Torino (Italy, 2013)
To apply the UMAn model, a significant amount of work is allocated to the data gathering process, which includes the compilation of twenty-three datasets across multiple years and spatial scales. Little of the data required to proceed with the modelling was initially recovered. This means that some of the data sets recovered lacked some spatial scales or years, that the statistics were not as disaggregated as necessary to apply the model, or that the data was simply not available.
From the data available, the set with the least needs for supplementation corresponded to the geographical unit of Piemonte (NUTS II) for the year 2013. Although the final goal was to model Torino, defining Piemonte and 2013 as the initial study boundaries allowed to speed up the process. The data that were still missing for Piemonte in 2013 were collected or produced by expanding the parameters of the initial search, by establishing direct contact with statistical institutions, and/or by applying different extrapolation techniques. Extrapolations were a solution when, after further search, the characteristics of the data did not subscribe to the boundaries. Often extrapolations implied using highly disaggregated data from a different year, area or nomenclature than the desired, to apply its ratios to aggregated data from the desired year, area or nomenclature
Another step taken to address lack of data was to adopt the necessary information from other countries involved in the project. That was the case for international trade (IT) data, a piece that is essential in the UMAn model to allocate the available resources. In the model, the available resources are assigned to different economic activities in different percentages, and ideally, the selected activities and percentages would mirror the industrial processes of the region modelled. A way to estimate this is through IT data, where it might be indicated which economic activities receive the products that are imported. However, only the Portuguese data had this type of information readily available, thus the information was not accessible for Piemonte or Italy. It was therefore assumed that economic activities in Lazio would utilize the same type of resources as indicated in the IT of Portugal. Proportions, i.e. in what percentages products go to each activity, would rely on Italy’s own industrial production values.
To ensure that this approach would render acceptable values, the model for Centro (also NUTS II) in Portugal was adjusted to reproduce the proposed approach for Piemonte. The comparison between original values for Centro and values obtained applying the new method resulted in admissible error percentages, which supported the use of this approach to model Piemonte. Other than this, the model was applied as described in D2.1 and D2.2.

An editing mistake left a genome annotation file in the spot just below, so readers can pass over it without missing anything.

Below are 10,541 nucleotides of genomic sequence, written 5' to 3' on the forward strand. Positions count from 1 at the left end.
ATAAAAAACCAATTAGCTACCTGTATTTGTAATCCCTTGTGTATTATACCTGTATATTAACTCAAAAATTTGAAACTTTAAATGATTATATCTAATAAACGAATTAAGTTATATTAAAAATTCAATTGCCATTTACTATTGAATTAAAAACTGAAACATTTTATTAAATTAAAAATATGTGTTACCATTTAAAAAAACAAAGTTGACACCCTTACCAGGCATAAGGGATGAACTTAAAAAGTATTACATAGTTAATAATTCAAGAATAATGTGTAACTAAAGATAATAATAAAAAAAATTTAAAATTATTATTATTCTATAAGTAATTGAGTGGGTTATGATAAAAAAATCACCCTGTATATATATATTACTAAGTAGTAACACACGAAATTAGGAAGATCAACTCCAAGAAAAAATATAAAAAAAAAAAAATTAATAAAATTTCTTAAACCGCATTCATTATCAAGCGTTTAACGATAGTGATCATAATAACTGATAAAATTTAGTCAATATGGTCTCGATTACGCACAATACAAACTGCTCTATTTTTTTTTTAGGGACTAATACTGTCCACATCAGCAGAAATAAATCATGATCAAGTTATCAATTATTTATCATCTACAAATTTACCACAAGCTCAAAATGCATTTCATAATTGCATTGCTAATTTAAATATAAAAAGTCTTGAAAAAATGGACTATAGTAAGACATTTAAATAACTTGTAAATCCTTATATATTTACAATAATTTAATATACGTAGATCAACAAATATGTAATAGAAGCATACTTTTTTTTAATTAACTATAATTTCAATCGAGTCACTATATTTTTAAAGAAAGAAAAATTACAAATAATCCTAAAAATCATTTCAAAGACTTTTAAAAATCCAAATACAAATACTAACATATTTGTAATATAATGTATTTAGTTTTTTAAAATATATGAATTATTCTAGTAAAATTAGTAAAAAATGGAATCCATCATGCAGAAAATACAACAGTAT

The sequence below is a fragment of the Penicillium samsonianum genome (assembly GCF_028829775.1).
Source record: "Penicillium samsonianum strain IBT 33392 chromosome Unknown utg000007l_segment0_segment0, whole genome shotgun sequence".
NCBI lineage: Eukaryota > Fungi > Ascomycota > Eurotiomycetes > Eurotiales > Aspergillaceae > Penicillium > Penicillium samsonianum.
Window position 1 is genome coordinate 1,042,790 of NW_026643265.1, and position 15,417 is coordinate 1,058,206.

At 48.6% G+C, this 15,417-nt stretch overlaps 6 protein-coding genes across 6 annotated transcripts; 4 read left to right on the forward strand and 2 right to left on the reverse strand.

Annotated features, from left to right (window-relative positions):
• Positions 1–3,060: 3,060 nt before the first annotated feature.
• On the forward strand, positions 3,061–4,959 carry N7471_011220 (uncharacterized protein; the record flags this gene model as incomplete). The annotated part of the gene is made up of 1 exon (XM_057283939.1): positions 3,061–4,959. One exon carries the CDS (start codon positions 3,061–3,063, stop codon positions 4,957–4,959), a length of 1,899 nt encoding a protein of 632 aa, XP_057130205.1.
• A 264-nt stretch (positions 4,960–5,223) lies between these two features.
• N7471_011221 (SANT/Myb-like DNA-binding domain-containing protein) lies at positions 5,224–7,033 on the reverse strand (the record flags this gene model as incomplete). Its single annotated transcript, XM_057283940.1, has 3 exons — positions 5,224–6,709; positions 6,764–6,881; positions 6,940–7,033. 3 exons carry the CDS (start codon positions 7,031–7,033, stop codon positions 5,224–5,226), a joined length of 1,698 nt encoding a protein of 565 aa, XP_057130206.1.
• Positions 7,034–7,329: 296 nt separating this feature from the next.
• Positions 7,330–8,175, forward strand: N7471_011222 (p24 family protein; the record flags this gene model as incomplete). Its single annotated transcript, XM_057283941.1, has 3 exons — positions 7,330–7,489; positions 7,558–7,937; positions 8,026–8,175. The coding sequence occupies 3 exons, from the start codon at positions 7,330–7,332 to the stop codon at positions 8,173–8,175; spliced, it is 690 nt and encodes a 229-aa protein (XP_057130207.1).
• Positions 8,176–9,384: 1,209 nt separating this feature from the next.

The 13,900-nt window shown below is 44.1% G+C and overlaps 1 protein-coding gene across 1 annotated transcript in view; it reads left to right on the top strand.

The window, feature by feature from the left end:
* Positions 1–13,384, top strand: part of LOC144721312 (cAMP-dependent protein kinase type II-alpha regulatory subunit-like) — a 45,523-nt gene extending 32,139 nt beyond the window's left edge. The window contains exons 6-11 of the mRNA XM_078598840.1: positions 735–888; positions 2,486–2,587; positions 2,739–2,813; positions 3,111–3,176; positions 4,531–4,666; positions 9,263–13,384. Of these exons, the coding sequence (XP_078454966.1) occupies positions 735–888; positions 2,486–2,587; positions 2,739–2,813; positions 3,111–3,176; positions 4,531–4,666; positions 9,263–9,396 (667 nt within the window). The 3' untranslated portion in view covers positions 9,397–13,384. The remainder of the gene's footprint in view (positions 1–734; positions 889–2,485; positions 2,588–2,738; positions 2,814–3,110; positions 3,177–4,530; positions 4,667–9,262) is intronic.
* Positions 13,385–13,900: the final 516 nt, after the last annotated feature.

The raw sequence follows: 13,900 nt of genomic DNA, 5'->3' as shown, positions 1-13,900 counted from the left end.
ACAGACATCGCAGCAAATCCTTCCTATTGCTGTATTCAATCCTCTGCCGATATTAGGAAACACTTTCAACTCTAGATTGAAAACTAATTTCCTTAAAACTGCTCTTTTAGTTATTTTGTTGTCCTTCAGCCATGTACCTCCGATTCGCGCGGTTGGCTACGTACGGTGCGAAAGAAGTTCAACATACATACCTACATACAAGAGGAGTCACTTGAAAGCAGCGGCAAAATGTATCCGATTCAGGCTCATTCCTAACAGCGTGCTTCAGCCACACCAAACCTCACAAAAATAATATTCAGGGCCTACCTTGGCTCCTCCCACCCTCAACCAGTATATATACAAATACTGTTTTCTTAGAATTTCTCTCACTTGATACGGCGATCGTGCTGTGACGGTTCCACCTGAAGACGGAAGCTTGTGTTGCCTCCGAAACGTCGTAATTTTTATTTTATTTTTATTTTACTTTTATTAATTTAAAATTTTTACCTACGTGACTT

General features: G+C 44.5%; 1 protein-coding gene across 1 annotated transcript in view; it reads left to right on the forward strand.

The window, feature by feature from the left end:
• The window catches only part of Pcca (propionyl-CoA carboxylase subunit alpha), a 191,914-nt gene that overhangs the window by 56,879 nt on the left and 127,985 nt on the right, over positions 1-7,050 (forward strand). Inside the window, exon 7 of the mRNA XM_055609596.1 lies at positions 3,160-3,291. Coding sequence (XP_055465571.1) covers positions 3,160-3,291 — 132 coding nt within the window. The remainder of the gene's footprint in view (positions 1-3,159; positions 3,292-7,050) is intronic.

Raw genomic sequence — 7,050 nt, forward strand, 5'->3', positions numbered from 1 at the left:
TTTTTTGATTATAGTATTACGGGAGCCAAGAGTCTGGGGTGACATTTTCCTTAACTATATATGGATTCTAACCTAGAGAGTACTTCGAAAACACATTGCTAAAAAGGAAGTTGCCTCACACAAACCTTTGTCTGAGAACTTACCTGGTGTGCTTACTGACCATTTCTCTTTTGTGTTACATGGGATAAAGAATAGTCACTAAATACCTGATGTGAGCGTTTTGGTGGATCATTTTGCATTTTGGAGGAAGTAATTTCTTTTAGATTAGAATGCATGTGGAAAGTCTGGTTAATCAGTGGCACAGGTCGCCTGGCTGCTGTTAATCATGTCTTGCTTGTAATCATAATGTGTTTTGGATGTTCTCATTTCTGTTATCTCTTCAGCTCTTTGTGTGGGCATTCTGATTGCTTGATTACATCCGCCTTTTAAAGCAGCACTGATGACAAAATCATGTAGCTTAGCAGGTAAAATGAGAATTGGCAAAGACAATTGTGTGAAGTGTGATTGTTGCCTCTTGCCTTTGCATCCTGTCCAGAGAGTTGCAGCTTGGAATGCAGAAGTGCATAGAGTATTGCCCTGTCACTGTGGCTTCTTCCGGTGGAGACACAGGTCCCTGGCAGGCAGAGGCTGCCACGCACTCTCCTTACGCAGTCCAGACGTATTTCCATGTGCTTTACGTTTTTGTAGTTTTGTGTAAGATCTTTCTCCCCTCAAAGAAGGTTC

Having results of the urban metabolism of Piemonte, more data was required to scale the results to the province of Torino (NUTS III). Here too were necessary additional IT data, though utilizing Portugal’s values was no longer viable. Data was once more supplemented and the model modified, resulting in that the most acceptable values were obtained through the use of Italian supply and use tables from the national accounts. The only downsides were higher error degrees in the data, and more aggregated economic activity information. Some lacks in the data also had to be accepted, such as confidential values in the industrial production.
MFA indicators for Torino are calculated using data obtained from the model and raw data from province statistics, but also through adaptations of Piemonte’s data. Torino’s population in 2013 is estimated at 2 297 917 people.
In this page you may find information on:
- for aggregated material categories (1 digit) and for the top ten CN2 sections of products you may find the visual representation of: DE (Domestic Extraction), IMP (Imports); EXP (Exports), NAS (Net Addition to Stocks)
Graphs for product, per CN section (please see the key for CN sections in the Introductory page of the Database):
- the following indicators are also represented in graphics for the aggregated data of products (CN2, 28 sections) and material categories (21 categories): Demand of Resources (DMI, Direct Material Input, which is the sum of DE and IMP) and DEP (Dependency – that shows the weight of imports in total DMI);
- Throughput indicates the expected waste of a product in the 50-year span after its consumption. This considers materials of interest within every product section. This means that the throughput shown is not for the total consumption of the sections, but for the portion of a specific material within them, e.g. throughput for the content of plastic (material) within electrical appliances (product section). The European Union’s priority areas in the context of circular economy (European Comission, 2015) were a guideline to choose the materials used in the calculations.
Top 5 sections with plastic (FF4) throughput in Torino in ton (2014-2038)
Non-ferrous heavy metals (MM3) throughput in Torino in ton (2014-2062)
Throughput of cement (NM2) in Torino in ton (2044-2062)
Throughput of stone (NM4) in Torino in ton (2042-2062)
Throughput of wood (BM6) in Torino in ton (2014-2062)
Throughput of paper and board (BM7) in Torino in ton (2014-2031)
Throughput of textile biomass (BM3) in Torino in ton (2014-2032)
Material data (in absolute and per capita values)
- Disaggregated data at 4 digits level (28 material categories MATCAT);
- Aggregated data 1 digit level (5 material categories MATCAT
Data fitness to the UMAn model for Torino